After you have looked over this code, create a modern day code based on your own beliefs.  Be prepared to discuss your code and hand it in.

Slide 11

The Code of Chivalry

    -Thou shalt believe all that the church teaches and shall obey all of the commandments.

    -Thou shalt defend the church

    -Thou shalt respect all weaknesses and shall constitute thyself the defender of them.

    -Thou shalt not recoil before thine enemy.

    -Thou shalt make war against the infidel without cessation or mercy.

    -Thou shalt perform scrupulously thy Feudal duties, if they be not contrary to the Laws of God.

    -Thou shalt never lie, and shalt remain faithful to thy pledged word.

    -Thou shalt be generous and give largess to everyone.

    -Thou shalt be everywhere and always tyne champion of the right and the good against injustice and evil.

Slide 12

A Knights Training

Knights fought in local wars to gain experience as well as compete in local tournaments. 

    -Page (7 years)-Squire (14 years)-Knight (21 years)

    -Sons of nobles began to train for knighthood at age 7

        -Sent to the castle of another lord as a Page.

        -Page: Waited on the hosts and practiced fighting

        -Squire: Servant To a knight

        -Knight: Traveled and fought

Slide 13

Higher Order Question: Why was it important for boys to leave home to be trained as knights. Answer: To learn to serve others and experience new situations

Slide 14

Brutal Reality of Warfare

    -Castles are huge fortresses (designed for defense) where lords live

        -Lord, Lady, family, servants and knights

    -Attacking armies use wide range of strategies and weapons:

        -Boiling oil, arrows, molten lead

    -Castles could dominate an entire region.

Slide 15

The Literature of Chivalry

    -The focus of literature was to stay away from reality and glorify war and romance.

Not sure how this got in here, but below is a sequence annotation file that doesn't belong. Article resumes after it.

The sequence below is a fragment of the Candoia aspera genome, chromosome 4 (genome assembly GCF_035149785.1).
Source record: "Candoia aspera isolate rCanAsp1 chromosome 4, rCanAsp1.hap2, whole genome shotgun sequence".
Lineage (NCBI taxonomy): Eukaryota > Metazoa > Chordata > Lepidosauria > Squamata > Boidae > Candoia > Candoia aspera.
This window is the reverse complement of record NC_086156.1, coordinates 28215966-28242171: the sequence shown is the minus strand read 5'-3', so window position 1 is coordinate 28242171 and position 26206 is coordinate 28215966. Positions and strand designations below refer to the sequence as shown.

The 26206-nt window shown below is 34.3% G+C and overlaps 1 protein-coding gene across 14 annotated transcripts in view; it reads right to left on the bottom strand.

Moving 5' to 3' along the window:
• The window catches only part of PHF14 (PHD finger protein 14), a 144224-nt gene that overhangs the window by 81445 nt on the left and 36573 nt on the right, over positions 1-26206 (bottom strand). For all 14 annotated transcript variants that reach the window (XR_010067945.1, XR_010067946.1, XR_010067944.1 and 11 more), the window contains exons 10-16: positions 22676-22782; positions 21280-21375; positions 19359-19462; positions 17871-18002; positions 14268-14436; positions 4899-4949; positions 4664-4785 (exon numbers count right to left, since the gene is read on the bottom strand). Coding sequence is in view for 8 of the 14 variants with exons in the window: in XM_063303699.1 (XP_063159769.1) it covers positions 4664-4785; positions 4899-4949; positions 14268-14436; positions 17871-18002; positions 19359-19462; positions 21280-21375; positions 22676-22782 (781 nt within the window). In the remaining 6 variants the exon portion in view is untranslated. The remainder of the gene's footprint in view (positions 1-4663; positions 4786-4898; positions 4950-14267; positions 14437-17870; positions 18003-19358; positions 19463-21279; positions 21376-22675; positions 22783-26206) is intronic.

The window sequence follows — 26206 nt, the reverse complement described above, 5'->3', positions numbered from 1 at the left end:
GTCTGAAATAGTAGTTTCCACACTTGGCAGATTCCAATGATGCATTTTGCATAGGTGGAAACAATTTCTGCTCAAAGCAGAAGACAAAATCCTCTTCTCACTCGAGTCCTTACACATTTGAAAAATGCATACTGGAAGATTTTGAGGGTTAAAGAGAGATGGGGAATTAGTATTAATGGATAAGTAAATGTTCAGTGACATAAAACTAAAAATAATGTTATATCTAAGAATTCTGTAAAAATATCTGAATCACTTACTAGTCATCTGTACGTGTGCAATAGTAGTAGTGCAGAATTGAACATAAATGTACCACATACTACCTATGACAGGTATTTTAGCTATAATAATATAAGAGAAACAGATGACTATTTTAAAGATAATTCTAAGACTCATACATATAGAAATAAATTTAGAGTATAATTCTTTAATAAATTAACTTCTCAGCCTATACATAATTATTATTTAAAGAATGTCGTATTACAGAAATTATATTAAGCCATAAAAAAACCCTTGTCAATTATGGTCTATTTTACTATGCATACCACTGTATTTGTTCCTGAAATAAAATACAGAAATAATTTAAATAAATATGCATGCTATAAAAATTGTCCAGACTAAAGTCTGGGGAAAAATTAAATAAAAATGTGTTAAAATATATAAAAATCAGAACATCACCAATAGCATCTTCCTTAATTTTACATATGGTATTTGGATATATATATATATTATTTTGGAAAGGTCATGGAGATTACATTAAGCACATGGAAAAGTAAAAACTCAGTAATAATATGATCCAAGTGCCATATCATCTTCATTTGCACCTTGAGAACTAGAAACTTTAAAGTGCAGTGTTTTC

Slide 16

Epic Poetry

A few brave knights are up against an overwhelming Muslim force to which there is no chance for victory.  Turpin is the Archbishop that speaks to Roland’s men.  In todays terms we would call this suicide.  Turpin’s sermon represents the Medieval ideals of: Chivalry, Courage and faith.

    -Epic poems recount a hero’s  deeds and adventure

    -“The Song of Roland” is about Charlemagne’s knights fighting Muslims

        -From “The Song of Roland”

            -And now there comes the Archbishop. He spurs his horse, goes up into a mountain, summons the French; and he preached them a sermon:

“Barons, My Lords, Charlemagne has left us in this place. We know our duty: to die like good men for our king.  Fight to defend our Christian Faith.”

Slide 17

Love Poems & Songs

Lady-Knights Duty-Lord

    -Knights duties to ladies are as important as those to their lord

Slide 18

    -Troubadours- traveling poet-musicians

        -Write and sing short verses

    -Most celebrated woman of the age is Eleanor of Aquitaine (1122-1204)

        -Eleanor’s son, Richard the Lionhearted, also wrote songs and poems.

Slide 19

Women’s Role In Feudal Society

    -Women were powerless and thought of as inferior to men.

Slide 20

Status of Women

    -Noble Women

        -Can inherit land, defend castle, send knights to war on lord’s request

        -Usually confined to activities of the home or convent.

    -Peasant Women

        -Most labor in home and field, bear children, provide for family.

        -Poor, powerless, do household tasks at a young age.

Slide 21

The End

These materials were prepared by Harms LLC and have neither been developed, reviewed, nor endorsed by Houghton Mifflin Harcourt Publishing Company, publisher of the original WORLD HISTORY: Patterns of Interaction work on which this material is based.

The Age of Chivalry PowerPoint